August 16, 2022 10:52

By Chris Mitchell

The Harrow Club, which provides youth clubs and other support for disadvantaged children and young people in London, has announced that they will be providing fencing lessons from September, with the help of the Leus Family Foundation, a charitable organisation founded by businessman Dmitry Leus.

Fencing has been added to the activities offered by the Harrow Club and the lessons will be available for children aged 8-18. The Leus Family Foundation has supported the initiative by donating the necessary equipment and helping to find and fund a professional coach. The lessons will begin on Friday 9th September, from 4-9pm.

Credit: Leus Family

This gives the children of all ages a chance to try the classes, as the youth club for the Juniors is from 3.30-6pm, and the older children (13 onwards) is from 6-9pm. The coach will run four sessions during this time, with the children learning the basic skills, positions, footwork and target practice. If enough children are confirmed and would like to continue, the Harrow Club, with the support of the Leus Family Foundation, will look to setting the lessons across two days a week for different age groups. After three weeks of basic training they will progress to lessons with the equipment.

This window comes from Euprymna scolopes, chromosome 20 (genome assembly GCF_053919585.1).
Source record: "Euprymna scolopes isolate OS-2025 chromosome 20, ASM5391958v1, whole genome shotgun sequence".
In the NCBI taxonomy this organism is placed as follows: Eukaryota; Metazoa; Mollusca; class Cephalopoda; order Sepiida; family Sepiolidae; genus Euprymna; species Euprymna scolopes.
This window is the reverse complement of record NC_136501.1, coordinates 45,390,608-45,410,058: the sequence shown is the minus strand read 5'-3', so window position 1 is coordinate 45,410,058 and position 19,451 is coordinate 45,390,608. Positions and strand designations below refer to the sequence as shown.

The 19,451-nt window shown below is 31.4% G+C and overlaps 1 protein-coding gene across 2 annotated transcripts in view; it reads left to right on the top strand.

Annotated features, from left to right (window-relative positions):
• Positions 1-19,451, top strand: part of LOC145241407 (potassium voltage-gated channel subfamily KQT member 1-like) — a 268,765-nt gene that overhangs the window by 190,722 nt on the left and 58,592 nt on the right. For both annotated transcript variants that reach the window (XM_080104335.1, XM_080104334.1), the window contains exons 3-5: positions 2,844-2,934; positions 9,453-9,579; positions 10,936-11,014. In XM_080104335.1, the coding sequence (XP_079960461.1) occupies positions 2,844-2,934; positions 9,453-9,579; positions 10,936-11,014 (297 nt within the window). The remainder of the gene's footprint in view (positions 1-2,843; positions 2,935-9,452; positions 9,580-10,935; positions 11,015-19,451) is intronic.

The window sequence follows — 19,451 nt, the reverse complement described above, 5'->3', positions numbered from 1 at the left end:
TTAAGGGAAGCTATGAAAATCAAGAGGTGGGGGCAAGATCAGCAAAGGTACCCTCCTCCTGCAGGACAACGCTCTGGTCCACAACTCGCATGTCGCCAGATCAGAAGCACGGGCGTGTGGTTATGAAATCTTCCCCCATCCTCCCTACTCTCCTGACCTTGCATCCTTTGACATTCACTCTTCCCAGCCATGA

Michael Defoe, CEO of The Harrow Club, spoke about what the impact of the new fencing lessons will be: “The Harrow Club is thrilled to further diversify the opportunities we provide for children to develop and learn new skills. We are hoping many young people will sign up to learn fencing. It’s a great sport in itself, as well as being ideal for building the wider life skills of confidence, mental focus and resilience.”

Dmitry Leus, the founder of the Leus Foundation and a former European Fencing Champion, explained the significance of this new initiative: “The impact that fencing can have on a child is immense. They not only learn a great sport. They also learn strategic thinking. They find a very constructive way to channel any aggression and they enter a new community full of new role models and opportunity.

Credit: Leus Family

“All children should be able to access this sport as it offers so much and we are so pleased we can build access to this sport for the most disadvantaged children in West London.”

The Harrow Club has been working with the local community since 1883. Their aim is to address needs amongst young people related to disadvantage and poverty. The Club’s activities range from sports clubs to drama and dance. Their network of clubs includes Harrow, Chelsea, Old Oak, Sands End, White City and Lancaster Road and welcomes children and young people between the ages of 8 and 21 years old, of whom 80 percent are eligible for free school meals, 90 percent are from ethnic minority backgrounds and 20 percent have been diagnosed with learning difficulties or disability issues.

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